Why it matters
Global health financing debates often focus on how to generate more money for health or on where funds come from. Limited attention has been paid to how funds can be transferred to healthcare providers in such a way as to ensure that all people have access to quality health services, and that they do not suffer financial hardship when seeking care. This critical, yet poorly understood, function of health financing is called purchasing.
When designed and undertaken strategically, purchasing can improve health systems performance by promoting quality, efficiency, equity and responsiveness and, in doing so, facilitate progress towards Universal Health Coverage.
What we did
RESYST conducted research to critically assess how selected purchasing mechanisms performed from a strategic purchasing perspective, and identified factors influencing that performance. The research was conducted across seven countries in Africa and Asia using a common framework assessing relationships between purchasers with government, service providers and members.
Similar research was also carried out in China, Indonesia and the Philippines through the Asia-Pacific Observatory on Health Systems and Policies. This collaboration allowed for extensive cross-country comparisons and analysis of the research, enabling researchers to draw out common findings and policy implications across contexts.
What we found
Most purchasing is not strategic.
Health spending decisions with regards to which services to purchase, how, and from whom, are often passive - following historical budgets. There are scant examples where purchasers have actively try to influence provider behaviour or use other tools or mechanisms to improve health sector performance.
There is a lack of understanding about purchasing and its strategic use.
Purchasing is rarely seen as an integrated function encompassing three decisions (which services, how and from whom). Instead countries often focus on these issues separately. Further, many purchasing organisations are unaware of how they can effectively use tools to improve performance, or of the need to do so.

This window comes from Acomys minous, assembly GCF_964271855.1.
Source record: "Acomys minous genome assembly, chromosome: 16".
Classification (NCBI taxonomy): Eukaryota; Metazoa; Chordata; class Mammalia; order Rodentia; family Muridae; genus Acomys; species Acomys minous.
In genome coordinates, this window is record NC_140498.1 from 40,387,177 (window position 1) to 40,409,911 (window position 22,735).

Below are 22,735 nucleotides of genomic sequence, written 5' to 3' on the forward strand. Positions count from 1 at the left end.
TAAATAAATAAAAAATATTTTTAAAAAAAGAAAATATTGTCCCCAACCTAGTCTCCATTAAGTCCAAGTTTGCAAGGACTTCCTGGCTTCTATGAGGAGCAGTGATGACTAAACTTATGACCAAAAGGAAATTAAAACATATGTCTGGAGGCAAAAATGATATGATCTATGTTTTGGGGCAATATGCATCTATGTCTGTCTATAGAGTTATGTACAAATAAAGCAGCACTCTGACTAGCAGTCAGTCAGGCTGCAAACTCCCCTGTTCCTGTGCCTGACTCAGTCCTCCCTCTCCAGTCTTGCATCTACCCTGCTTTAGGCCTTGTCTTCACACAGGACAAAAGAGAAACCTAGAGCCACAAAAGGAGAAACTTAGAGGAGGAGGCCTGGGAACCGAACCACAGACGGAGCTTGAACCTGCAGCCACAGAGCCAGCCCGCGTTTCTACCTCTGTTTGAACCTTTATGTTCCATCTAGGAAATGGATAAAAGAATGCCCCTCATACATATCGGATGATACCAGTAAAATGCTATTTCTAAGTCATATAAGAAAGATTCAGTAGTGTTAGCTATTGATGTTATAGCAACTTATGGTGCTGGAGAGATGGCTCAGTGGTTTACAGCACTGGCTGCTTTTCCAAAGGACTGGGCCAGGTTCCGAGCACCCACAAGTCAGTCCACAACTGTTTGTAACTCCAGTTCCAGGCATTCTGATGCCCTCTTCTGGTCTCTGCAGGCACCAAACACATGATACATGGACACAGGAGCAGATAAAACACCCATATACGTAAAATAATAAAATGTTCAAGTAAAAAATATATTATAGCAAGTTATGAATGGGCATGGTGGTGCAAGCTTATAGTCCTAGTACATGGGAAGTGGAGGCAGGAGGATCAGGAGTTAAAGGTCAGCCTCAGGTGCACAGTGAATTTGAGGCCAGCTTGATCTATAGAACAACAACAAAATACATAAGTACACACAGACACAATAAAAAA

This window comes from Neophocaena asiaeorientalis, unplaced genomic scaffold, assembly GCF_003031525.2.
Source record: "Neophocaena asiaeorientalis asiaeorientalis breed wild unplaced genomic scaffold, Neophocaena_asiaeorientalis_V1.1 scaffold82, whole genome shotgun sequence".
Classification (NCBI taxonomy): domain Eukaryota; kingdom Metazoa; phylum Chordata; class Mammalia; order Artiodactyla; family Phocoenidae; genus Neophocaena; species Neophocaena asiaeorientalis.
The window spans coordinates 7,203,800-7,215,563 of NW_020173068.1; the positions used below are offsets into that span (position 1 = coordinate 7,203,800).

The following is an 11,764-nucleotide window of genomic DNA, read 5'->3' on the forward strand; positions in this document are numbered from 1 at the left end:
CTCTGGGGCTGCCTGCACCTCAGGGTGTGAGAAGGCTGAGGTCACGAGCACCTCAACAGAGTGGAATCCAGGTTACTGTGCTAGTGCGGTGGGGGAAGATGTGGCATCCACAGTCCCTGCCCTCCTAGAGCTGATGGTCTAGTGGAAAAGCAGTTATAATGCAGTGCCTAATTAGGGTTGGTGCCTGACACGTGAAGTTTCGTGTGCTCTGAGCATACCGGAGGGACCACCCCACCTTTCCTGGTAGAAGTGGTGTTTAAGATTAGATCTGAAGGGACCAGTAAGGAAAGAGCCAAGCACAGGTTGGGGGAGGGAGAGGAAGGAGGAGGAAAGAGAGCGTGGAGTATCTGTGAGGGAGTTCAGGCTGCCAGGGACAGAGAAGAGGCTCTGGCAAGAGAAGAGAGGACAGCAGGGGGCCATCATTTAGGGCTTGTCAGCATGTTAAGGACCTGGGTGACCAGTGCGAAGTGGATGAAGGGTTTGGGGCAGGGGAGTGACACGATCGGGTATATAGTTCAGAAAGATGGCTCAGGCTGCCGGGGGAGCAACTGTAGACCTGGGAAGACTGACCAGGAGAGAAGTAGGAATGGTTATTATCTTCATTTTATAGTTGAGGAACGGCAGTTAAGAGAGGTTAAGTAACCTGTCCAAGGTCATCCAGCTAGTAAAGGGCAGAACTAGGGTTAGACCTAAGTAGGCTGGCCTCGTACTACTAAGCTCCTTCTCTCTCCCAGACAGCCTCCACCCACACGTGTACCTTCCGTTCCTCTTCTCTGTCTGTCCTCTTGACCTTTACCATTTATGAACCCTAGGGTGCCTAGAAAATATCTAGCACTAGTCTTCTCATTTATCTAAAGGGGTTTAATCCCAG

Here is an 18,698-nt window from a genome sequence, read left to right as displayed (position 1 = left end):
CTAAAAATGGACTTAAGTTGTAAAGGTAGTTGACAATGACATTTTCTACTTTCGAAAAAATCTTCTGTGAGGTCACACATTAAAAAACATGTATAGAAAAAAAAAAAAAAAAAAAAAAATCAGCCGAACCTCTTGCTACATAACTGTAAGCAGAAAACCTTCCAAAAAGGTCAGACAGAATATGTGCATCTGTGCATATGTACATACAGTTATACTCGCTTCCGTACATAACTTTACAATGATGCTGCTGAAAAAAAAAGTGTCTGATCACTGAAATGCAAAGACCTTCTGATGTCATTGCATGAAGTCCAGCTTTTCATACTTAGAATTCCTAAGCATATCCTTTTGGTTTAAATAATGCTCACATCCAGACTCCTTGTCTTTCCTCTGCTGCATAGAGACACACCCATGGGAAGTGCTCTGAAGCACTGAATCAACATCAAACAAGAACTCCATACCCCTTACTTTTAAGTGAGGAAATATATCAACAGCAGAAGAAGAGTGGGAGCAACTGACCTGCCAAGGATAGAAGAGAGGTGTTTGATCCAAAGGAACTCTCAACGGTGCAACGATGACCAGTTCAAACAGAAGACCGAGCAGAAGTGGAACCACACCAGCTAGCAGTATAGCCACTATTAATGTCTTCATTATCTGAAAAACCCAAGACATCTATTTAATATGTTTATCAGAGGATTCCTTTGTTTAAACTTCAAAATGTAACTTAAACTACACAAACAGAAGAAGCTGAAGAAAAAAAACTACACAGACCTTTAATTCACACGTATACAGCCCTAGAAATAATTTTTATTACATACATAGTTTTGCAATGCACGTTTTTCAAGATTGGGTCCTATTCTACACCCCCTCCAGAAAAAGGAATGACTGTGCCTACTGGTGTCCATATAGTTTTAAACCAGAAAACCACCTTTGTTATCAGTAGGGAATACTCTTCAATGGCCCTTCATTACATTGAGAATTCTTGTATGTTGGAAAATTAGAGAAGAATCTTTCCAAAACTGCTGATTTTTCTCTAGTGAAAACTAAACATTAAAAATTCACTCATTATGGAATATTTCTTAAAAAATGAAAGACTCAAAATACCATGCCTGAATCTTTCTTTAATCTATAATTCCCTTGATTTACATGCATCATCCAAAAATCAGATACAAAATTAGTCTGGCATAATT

The capacity of purchasing institutions is important in the effective implementation of strategic purchasing actions.
Strategic purchasing requires purchasers to have sufficient capacity in 4 key areas: resource capacity, technical capacity, system capacity and network capacity.
Parallel purchasing mechanisms can undermine the ability of purchasers to undertake strategic purchasing.
When health systems have multiple purchasing mechanisms, the signals sent by the various mechanisms and funding flows are shaped by the relative size of the funding, the payment mechanism, the services and population covered, accountability requirements etc
Implications for policy and practice
- Policy should pay more attention to purchasing arrangements so that purchasers are required to perform their roles to fulfil their responsibilities to the people that they represent.
- Raise awareness of the purchasing function – implementation of strategic purchasing is constrained by the absence of a shared understanding of the purchasing function, resulting in a lack of clarify in the roles and responsibilities of the government, central purchasers and purchasing administrators.
- Increase the capacity of purchasers to undertake strategic purchasing in four key areas: resource capacity, technical capacity, systems capacity, network capacity.
What we changed
The research has contributed to national level health policies in South Africa and Nigeria, and to the agendas of international organisations including the World Health Organisation and the Bill & Melinda Gates Foundation.